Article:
Dr. Andrea Hollingsworth
Hollingsworth Consulting

More than any other time in history, we have too much to pay attention to. I often feel helplessly tossed around by an unending barrage of distractions, most of them digital.

It’s all too easy to lose myself in it. Sometimes, in the avalanche of notifications, I can’t even remember the things that matter to me, let alone how to truly tend to them. 

Sound familiar? If yes, you’re not alone.

According to recent research by Zipdo:

  • 63% of employees feel distracted by their office environment
  • 31% of employees feel that checking social media is their biggest distraction at work
  • 83% of workers use instant messaging tools at work, with 70% reporting being frequently interrupted by them

Research suggests it takes about 23 minutes for workers to fully refocus after being interrupted. That’s a ton of wasted attention while at work! Employers are paying for it when it comes to productivity.  

So how is freedom of mind possible?

Finding Calm

In his book How to Calm Your Mind, Chris Bailey points out that, one hundred years ago, no individual could handle the overwhelming amount of information that the average modern-day person endures, moment to moment. We urgently need to fight for calm. Why?

  1. We face more stress than ever before, and have fewer outlets to shed the stress.
  2. Evolutionarily, we’re built for things in the analog world—like interpersonal interaction, use of physical tools, and moving through nature. But most of our stress comes from the digital world, which means we live our lives sitting still while our minds race.
  3. Even though our stress is inward (mental), it has a direct, negative effect on our bodies and overall health.

What is the key to cultivating a mind freer from distraction? In Bailey’s (and many others’) opinion, the key is meditation. 

Taking a Moment to Pause

Meditation means pausing, with awareness, to nonjudgmentally notice your present-moment experience. It builds up neural resistance, hones focus, balances emotions, and protects us from rumination (a leading cause of unhappiness). 

Meditation is both simple and difficult. But if you’re like me and desire calm in daily life, then making the effort is worth it. Taking a moment to pause each day for five to ten minutes can be life-altering.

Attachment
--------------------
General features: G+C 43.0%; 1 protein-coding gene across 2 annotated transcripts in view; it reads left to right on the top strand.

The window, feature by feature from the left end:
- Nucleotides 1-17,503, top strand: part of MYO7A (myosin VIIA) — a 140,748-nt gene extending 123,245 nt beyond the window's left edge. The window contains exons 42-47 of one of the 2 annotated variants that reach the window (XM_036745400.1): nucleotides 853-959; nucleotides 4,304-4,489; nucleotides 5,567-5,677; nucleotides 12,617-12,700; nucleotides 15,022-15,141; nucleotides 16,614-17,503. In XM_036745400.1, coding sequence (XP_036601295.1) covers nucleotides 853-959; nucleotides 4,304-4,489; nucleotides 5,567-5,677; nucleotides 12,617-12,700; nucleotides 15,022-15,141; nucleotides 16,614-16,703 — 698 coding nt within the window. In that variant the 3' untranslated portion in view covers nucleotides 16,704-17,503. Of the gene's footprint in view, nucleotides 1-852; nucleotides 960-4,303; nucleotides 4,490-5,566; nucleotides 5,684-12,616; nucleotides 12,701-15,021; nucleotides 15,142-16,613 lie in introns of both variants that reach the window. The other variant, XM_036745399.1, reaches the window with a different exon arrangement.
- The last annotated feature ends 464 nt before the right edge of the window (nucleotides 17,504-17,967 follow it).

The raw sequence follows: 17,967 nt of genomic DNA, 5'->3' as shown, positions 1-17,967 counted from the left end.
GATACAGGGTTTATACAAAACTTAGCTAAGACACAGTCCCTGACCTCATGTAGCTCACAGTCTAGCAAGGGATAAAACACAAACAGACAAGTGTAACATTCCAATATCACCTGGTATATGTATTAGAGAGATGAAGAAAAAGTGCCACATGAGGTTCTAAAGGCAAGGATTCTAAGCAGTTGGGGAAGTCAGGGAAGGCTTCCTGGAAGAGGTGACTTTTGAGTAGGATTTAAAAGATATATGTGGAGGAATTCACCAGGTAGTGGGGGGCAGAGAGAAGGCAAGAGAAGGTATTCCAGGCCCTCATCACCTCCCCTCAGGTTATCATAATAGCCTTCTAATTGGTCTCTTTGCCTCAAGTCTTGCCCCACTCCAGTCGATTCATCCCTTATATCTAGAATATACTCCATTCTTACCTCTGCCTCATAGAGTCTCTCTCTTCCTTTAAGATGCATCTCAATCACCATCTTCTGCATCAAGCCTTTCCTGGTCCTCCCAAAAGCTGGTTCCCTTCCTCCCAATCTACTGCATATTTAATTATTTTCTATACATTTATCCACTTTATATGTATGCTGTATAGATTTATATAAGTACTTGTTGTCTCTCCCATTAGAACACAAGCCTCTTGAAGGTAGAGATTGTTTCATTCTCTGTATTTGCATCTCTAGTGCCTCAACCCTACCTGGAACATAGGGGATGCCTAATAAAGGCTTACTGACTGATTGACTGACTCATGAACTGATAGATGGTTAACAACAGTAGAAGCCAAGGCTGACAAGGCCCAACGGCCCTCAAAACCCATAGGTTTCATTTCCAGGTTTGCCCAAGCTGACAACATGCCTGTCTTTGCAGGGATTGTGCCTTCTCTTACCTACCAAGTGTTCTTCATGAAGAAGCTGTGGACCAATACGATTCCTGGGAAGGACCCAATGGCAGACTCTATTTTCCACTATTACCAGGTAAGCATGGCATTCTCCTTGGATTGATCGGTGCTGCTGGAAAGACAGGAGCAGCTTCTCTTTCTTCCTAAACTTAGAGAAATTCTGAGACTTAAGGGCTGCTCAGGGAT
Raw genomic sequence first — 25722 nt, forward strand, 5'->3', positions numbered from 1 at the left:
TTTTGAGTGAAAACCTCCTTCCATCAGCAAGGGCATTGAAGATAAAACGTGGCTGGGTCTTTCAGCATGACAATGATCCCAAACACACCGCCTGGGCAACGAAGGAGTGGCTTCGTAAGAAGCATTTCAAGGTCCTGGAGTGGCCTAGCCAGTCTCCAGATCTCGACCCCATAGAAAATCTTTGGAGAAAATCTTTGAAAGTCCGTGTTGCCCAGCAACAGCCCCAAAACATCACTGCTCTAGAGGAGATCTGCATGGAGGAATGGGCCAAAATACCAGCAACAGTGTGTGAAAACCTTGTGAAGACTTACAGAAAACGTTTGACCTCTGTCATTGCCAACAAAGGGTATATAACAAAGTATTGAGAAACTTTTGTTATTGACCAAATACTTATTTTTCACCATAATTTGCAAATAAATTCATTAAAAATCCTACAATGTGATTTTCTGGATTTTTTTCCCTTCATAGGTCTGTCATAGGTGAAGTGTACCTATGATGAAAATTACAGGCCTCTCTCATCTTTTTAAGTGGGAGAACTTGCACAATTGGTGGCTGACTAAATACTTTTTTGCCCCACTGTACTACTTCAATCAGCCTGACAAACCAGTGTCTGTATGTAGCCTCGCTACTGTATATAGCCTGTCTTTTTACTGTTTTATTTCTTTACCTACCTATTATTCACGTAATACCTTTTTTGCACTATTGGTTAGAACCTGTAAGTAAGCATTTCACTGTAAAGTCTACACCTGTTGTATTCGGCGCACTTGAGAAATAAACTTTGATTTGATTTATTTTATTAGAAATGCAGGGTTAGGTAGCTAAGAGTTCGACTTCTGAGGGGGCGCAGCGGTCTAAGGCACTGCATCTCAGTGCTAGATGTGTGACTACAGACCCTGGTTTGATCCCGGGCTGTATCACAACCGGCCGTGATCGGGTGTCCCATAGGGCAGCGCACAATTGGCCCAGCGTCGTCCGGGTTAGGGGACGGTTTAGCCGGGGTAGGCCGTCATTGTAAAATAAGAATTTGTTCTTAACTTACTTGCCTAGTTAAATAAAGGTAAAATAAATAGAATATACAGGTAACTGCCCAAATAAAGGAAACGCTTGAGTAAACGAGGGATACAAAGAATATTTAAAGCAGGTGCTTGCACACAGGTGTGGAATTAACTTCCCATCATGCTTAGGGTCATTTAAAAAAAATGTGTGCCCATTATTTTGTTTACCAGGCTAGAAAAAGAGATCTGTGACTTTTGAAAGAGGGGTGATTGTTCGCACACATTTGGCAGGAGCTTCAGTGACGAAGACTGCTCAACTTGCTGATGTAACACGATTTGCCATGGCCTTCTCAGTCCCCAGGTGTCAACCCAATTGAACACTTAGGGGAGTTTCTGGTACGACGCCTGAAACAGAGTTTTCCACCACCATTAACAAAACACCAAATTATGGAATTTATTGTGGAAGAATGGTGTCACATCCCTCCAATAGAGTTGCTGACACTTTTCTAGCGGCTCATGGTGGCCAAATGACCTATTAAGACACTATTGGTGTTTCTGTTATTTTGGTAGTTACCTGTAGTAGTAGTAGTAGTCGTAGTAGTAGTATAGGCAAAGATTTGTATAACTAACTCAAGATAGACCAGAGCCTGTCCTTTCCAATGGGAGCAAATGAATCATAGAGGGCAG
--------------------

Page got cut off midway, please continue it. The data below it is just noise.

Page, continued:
How do you do it? Meditation can be as simple as just focusing on the breath; noticing what thoughts arise and offering acceptance toward them; then repeatedly bringing your mind back to focus. 

This practice clears space for you to notice important things about yourself, like:

  • Where is my body holding pain, tension, strain? 
  • What is causing worry, grief, numbness, or anger at this moment? 
  • Who is on my mind? 
  • What is on my mind? 
  • What are the things I’m telling myself? 
  • What am I choosing that does, and doesn’t, align with the person and leader I want to be in the world?

The beeps, buzzes, dings, and red dots that vie for your attention don’t have your best interests or goals in mind. They’re not on your side and they don’t rule you. 

The way we pay attention is the way we live our lives. Fighting for control of your attention means fighting for control over what matters most.

When you build up your ability to pay attention to what you pay attention to, you’ll be granted real power—power to do what you want to do, be who you want to be, and want what you want to want.

— McCall Dubbelman, Intern, Hollingsworth Consulting 

About Andrea

Dr. Andrea Hollingsworth is Founder and CEO of Hollingsworth Consulting, author of the bestselling book The Compassion Advantage (2024), and one of today’s leading global experts on compassionate leadership. Since 2008, she has been studying, speaking, and writing about the science and spirituality of human emotions and relationships. Her articles have been published more than a dozen times in peer-reviewed journals, and she has taught at prestigious institutions like Princeton, Boston University, and Loyola University Chicago. In addition, Dr. Andrea has delivered talks to audiences at some of the top-ranked universities in the world—including Cambridge University in England and Heidelberg University in Germany.

Dr. Andrea spends most of her time inspiring leaders and teams to use The Compassion Advantage to build supercharged organizations through cultures of care— especially in times of challenge and change. Andrea lives with her family in Minnesota where she cheers hard at her son’s soccer games and relishes every opportunity to visit the north shore of Lake Superior.